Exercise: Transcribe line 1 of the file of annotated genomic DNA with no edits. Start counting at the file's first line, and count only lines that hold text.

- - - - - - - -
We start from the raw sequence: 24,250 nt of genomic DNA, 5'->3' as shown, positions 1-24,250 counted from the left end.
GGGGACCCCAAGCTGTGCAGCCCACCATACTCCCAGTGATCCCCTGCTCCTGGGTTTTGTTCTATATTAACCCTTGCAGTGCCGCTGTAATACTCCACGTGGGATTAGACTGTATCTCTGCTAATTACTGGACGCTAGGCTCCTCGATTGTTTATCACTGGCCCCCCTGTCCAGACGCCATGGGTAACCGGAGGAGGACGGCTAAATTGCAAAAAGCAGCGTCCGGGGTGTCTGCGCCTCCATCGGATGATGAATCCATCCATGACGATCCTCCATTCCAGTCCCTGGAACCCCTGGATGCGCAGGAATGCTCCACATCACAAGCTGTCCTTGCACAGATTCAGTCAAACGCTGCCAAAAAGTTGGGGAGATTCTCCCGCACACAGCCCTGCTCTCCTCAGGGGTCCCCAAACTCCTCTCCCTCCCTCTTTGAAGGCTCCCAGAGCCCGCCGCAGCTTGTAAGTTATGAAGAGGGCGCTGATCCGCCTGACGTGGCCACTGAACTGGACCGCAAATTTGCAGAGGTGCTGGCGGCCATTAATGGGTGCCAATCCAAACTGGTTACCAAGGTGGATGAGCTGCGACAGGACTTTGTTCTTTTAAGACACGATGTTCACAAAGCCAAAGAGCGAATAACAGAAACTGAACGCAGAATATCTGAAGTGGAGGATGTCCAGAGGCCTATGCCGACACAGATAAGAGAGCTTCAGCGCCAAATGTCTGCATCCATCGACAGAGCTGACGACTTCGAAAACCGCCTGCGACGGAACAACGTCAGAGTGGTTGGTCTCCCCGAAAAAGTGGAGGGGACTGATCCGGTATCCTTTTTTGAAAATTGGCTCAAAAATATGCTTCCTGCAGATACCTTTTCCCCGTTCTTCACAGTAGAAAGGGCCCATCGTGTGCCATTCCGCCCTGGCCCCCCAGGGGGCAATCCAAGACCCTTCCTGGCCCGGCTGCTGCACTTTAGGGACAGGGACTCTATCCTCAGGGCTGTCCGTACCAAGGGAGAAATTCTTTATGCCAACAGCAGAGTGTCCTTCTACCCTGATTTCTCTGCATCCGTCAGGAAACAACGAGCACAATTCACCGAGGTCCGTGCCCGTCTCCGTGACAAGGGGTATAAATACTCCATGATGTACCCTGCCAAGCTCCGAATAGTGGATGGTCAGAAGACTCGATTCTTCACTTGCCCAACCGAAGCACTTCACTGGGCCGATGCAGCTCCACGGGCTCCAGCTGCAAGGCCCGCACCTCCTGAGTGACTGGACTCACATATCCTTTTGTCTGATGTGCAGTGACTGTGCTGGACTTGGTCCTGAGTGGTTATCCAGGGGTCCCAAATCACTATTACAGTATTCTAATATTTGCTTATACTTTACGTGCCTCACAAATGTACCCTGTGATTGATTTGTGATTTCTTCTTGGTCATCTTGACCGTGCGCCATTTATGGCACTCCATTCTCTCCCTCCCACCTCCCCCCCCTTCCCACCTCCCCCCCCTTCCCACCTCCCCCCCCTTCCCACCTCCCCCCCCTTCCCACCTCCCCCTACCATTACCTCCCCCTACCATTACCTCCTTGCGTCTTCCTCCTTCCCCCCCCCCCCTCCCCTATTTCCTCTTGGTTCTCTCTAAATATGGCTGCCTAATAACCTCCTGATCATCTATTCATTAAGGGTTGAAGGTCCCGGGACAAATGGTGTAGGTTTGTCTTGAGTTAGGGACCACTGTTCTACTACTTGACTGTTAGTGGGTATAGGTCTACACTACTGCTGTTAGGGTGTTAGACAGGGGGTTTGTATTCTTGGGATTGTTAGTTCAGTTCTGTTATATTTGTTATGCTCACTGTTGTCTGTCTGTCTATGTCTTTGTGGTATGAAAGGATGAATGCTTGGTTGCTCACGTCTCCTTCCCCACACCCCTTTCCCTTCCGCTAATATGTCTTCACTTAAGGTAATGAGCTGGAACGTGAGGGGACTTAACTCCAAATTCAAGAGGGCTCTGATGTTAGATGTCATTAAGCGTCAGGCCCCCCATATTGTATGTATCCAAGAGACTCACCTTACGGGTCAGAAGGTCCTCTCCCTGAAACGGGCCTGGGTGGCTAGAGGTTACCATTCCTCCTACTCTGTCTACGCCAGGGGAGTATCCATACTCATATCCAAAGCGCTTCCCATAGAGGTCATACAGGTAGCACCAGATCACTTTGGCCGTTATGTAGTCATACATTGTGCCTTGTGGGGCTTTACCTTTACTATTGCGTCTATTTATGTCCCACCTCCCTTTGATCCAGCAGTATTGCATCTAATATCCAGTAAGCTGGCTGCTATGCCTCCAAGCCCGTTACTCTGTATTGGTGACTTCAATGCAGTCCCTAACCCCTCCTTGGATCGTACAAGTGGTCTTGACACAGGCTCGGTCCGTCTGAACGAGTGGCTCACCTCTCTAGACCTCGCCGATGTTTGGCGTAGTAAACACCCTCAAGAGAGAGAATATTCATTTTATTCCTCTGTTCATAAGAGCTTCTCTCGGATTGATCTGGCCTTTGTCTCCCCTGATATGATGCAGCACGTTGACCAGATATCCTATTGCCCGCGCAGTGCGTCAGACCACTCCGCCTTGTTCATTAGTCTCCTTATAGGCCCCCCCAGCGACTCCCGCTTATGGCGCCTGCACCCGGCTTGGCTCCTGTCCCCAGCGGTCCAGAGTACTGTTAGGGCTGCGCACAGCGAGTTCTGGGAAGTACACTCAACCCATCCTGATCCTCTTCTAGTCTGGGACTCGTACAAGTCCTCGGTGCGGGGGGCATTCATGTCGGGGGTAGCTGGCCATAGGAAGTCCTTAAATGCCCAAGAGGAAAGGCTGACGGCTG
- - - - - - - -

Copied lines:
We start from the raw sequence: 24,250 nt of genomic DNA, 5'->3' as shown, positions 1-24,250 counted from the left end.